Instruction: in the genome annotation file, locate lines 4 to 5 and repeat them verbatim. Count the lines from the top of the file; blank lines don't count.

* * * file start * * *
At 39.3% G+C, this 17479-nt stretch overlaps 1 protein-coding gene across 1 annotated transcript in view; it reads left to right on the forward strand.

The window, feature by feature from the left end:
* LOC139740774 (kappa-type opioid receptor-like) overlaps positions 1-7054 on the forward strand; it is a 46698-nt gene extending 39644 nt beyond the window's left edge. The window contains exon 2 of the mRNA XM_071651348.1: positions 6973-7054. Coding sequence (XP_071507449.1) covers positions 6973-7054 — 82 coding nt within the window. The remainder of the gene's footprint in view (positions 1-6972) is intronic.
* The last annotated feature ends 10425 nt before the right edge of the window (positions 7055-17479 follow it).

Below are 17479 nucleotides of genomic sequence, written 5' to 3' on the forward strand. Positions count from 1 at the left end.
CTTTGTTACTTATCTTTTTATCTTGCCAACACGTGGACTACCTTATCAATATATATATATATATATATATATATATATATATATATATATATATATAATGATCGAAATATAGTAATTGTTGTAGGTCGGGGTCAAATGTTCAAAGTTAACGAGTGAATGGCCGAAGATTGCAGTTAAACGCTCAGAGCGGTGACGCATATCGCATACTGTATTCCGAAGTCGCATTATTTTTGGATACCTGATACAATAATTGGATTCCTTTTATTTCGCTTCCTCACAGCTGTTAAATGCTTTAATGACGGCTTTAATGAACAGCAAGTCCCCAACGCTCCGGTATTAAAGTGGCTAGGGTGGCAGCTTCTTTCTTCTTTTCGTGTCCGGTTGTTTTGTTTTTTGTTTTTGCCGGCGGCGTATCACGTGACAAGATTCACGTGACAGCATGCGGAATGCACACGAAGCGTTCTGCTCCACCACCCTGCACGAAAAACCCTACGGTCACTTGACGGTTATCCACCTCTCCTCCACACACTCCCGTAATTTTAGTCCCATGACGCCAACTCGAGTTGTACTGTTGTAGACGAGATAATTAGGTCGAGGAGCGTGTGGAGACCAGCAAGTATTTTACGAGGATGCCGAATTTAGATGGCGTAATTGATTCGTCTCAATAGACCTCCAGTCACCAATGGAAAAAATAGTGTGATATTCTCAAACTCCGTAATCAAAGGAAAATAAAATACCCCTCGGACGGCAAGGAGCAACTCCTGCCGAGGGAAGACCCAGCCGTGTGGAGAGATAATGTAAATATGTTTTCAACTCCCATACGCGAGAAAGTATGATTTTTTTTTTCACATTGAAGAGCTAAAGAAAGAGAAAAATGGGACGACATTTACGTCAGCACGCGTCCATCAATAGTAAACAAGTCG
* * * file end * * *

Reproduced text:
* The last annotated feature ends 10425 nt before the right edge of the window (positions 7055-17479 follow it).

Below are 17479 nucleotides of genomic sequence, written 5' to 3' on the forward strand. Positions count from 1 at the left end.